become, been, been eating, called, disappeared, seen, spread, traced
People in the Andes region of South America have been eating potatoes for thousands of years. People in Ireland and other parts of Europe had never even seen a potato until the late 16th or early 17th centuries, years after the Spanish conquest of Peru.
So why have English-speaking people so often called white (as compared to sweet) potatoes “Irish” potatoes? It’s an interesting story, with a lot of drama.
Historians have traced the route the “Irish” potato took to reach Ireland. From the Spanish colony of Peru in South America, potatoes were taken to Spain as food for sailors. Beginning around the middle of the 16th century (1500s), potatoes had spread slowly through Europe. By the late 1700s, they had been adopted by many Europeans as a useful crop.
Initial distrust and fear had slowly disappeared as people recognized the advantages of potatoes. They found that potatoes added nutrients to soups and stew. Potatoes prevented famine when grain crops failed or soldiers stole all they could carry off.
(Europe had very frequent wars from the late 16th century through the early 19th century. Potatoes can be stored in the ground, since they are a root crop, so they are not so easy to steal.) By the early 19th century, potatoes had become a “safety net.”
become, been, been (2x), been surviving,
caused, come, had, preserved, returned, used
Potatoes have had some other major advantages over grain crops. They are easier to grow and prepare. They provide more food value-- a higher percentage of calories-- from a small amount of land than any other major food crop.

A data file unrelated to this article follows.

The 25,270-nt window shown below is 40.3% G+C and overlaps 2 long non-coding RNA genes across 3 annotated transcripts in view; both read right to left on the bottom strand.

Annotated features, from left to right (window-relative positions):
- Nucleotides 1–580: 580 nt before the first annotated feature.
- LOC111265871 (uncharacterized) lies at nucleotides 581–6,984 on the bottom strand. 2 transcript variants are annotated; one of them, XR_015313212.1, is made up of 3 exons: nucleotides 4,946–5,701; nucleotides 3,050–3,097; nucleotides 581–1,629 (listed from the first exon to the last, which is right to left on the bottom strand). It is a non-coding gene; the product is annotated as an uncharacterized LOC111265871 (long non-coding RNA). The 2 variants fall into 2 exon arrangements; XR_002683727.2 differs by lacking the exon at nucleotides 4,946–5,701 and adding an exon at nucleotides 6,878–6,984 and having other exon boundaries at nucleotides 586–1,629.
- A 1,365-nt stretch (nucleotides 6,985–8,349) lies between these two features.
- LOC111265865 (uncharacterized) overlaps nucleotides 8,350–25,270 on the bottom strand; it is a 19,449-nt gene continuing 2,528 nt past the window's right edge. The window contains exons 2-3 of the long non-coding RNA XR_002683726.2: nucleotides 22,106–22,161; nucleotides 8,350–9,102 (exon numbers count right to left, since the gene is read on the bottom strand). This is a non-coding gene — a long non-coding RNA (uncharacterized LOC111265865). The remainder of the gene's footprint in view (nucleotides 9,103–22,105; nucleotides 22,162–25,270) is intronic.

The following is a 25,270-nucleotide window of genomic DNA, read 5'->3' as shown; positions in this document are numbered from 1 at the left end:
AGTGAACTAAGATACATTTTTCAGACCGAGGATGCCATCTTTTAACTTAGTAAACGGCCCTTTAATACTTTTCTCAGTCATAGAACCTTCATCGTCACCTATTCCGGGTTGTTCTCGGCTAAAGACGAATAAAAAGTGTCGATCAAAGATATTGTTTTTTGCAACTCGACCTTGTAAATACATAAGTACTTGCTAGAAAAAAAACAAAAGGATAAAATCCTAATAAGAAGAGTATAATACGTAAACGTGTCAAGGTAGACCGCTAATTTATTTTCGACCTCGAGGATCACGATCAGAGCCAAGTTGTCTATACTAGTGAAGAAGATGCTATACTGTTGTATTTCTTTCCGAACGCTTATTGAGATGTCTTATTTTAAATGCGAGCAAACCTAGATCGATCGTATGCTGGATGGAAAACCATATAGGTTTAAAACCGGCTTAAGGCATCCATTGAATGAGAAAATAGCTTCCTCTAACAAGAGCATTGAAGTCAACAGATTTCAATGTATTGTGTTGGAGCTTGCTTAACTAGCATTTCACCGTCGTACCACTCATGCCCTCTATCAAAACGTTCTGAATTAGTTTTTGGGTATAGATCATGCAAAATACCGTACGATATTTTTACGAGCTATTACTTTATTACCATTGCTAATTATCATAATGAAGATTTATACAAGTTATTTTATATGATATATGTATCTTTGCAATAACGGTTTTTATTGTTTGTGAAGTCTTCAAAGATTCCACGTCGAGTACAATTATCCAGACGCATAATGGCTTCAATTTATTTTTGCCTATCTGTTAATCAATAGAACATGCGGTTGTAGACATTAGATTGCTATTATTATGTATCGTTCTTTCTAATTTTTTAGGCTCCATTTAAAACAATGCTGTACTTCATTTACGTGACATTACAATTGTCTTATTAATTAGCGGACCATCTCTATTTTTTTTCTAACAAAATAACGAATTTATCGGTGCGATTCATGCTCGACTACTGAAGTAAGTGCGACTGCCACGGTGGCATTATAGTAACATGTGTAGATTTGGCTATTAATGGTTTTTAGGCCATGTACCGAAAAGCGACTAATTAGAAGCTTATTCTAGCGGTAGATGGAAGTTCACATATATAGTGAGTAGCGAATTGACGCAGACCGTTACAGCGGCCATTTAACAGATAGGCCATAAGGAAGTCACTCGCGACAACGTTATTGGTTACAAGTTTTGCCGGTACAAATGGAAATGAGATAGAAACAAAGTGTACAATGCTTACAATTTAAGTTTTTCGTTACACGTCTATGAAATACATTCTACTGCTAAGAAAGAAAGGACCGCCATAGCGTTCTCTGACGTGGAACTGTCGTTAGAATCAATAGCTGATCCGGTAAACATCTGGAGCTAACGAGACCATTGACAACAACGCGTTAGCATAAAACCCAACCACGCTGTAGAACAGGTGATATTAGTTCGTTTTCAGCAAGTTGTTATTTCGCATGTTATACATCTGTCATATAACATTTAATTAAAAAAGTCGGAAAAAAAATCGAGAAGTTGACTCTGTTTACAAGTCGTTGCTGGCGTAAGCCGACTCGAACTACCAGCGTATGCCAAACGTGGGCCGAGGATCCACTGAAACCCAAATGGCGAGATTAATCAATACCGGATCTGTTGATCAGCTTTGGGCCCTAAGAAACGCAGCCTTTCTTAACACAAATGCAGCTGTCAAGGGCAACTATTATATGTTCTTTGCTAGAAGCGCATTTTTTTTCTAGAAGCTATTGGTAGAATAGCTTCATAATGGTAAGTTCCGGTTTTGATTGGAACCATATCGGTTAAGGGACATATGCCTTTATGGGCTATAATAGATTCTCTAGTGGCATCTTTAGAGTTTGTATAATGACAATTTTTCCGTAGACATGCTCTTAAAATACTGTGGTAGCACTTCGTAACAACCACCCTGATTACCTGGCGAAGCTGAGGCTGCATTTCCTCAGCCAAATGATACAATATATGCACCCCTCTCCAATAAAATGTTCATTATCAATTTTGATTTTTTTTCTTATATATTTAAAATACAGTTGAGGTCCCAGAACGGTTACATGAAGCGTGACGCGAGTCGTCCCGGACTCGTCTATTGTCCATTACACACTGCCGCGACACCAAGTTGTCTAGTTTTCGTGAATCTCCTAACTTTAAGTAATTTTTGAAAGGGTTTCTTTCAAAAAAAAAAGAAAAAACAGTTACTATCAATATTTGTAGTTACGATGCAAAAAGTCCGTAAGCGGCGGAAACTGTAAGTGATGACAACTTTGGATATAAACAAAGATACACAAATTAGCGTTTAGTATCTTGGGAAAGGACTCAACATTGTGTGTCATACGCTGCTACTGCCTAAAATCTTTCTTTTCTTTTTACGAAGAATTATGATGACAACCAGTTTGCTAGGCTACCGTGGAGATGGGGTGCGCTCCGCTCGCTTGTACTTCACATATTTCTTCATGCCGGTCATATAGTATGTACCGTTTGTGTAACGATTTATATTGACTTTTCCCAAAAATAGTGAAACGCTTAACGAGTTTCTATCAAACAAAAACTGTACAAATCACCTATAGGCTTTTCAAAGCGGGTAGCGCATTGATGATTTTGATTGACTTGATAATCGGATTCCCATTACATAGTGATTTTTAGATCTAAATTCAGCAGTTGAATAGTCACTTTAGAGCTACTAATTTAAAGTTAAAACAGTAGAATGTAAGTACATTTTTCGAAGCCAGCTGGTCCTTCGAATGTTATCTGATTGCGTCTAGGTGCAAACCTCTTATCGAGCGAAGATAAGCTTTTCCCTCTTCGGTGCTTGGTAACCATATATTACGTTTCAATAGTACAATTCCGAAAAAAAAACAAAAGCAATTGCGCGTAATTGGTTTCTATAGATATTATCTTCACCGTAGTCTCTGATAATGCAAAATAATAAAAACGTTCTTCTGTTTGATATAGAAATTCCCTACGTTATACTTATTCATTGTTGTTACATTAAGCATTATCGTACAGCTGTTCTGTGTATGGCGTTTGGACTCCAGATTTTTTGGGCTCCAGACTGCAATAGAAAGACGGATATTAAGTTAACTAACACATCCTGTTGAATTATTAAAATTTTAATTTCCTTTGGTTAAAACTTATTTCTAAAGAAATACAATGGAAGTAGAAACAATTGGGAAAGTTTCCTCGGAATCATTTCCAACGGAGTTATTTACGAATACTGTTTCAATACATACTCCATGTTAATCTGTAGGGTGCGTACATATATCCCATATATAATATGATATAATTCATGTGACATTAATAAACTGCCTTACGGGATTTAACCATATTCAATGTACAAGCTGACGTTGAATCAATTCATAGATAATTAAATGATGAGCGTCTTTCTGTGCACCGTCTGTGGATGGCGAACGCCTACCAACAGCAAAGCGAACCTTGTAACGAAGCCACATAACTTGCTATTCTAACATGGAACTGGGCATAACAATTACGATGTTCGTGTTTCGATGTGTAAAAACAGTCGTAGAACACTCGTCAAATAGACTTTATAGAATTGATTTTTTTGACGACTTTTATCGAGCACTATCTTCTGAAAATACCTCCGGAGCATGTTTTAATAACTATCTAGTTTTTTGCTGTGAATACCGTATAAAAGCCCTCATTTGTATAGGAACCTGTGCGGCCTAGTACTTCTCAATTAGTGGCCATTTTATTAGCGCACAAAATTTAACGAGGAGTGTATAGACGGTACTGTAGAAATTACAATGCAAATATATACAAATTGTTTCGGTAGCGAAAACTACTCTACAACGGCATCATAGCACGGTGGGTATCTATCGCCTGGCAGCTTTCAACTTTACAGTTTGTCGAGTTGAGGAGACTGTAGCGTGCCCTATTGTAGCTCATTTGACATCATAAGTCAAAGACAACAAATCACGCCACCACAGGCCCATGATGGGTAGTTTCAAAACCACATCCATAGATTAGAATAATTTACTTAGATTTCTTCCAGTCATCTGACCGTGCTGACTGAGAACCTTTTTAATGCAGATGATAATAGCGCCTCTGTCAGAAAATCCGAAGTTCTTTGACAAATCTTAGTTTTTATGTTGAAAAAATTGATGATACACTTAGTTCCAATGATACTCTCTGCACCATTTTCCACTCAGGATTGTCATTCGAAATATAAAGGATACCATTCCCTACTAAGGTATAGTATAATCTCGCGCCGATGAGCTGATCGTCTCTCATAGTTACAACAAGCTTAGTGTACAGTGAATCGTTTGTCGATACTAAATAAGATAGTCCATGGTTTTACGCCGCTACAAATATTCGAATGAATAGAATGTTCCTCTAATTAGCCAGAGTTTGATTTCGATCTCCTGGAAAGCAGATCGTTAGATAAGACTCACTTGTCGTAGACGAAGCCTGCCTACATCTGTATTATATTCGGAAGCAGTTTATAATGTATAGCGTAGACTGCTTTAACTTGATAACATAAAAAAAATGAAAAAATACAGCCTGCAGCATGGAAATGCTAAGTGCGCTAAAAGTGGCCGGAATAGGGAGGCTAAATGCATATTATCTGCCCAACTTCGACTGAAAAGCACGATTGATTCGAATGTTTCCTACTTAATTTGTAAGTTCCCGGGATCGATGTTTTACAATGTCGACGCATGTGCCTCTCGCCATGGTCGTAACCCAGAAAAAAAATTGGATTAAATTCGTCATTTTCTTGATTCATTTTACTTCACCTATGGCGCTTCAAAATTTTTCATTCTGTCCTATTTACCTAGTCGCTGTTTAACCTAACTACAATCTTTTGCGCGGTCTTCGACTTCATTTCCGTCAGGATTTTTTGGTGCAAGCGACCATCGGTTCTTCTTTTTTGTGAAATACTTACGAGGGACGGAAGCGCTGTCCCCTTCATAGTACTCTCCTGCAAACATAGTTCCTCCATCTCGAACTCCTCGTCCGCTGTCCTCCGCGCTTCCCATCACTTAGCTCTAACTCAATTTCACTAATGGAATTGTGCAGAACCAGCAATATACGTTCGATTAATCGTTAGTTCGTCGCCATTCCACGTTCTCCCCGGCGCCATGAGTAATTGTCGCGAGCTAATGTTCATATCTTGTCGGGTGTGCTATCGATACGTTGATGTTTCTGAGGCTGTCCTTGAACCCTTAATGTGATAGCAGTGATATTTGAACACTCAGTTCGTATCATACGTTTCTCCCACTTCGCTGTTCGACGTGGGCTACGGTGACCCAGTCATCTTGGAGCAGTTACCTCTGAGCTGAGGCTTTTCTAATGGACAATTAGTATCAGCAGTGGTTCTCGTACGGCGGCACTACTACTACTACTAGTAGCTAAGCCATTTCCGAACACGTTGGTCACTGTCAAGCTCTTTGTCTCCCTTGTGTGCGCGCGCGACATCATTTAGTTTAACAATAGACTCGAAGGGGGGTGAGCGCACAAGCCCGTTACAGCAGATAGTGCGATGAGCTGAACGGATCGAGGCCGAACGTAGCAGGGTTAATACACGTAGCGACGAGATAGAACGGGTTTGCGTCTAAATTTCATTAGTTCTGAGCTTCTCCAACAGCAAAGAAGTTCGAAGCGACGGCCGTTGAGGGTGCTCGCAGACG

By the mid 1800s, historians believe potatoes had caused or contributed to a large increase in European population, as they prevented famine and allowed more people to survive on less land.
They had become a staple in the diet of Irish and eastern European peasants. In fact, due to changes in land policy, by the 1840s many Irish peasants had been surviving on just potatoes and milk.
Then tragedy struck. Starting in 1845, potato blight (a kind of fungus) destroyed a large percentage of the potato crop in Ireland and elsewhere. The socio-political situation was worse in Ireland. Many people there had no access to other foods or resources. Thousands died, and many more had to leave Ireland with nothing.
There had been Irish in the U.S. since the colonial period. Still, most Irish-Americans today can trace their families’ roots back to that mass immigration caused by the potato famine.
Over the years since the mid-19th century, scientists have returned to the Andes to find and develop more blight-resistant varieties of potatoes. The native Andean populations have always used many varieties of potato. Each has different characteristics including its climate tolerance and disease resistance.
The potato disaster in Ireland and Europe was far worse because the whole potato crop had come from those few potatoes brought to Europe so long ago. The Irish and European peasants had no access to the blight-resistant varieties growing in South America.
Many more varieties are available now, and potatoes are a major crop in much of the world. In fact, a survey of current use shows that the greatest potato production is now in China, followed by India.
Potatoes are mostly grown in the countries where they are used rather than for export. That's because they are difficult to store. They spoil easily if they have been kept in less-than- ideal conditions.
Researchers have been working with the farmers of the Andes to ensure biodiversity. They have preserved, and continue to grow, a great number of varieties. In that way, there will always be some kinds to survive if a major disease destroys others. We don’t want to take the potato for granted again!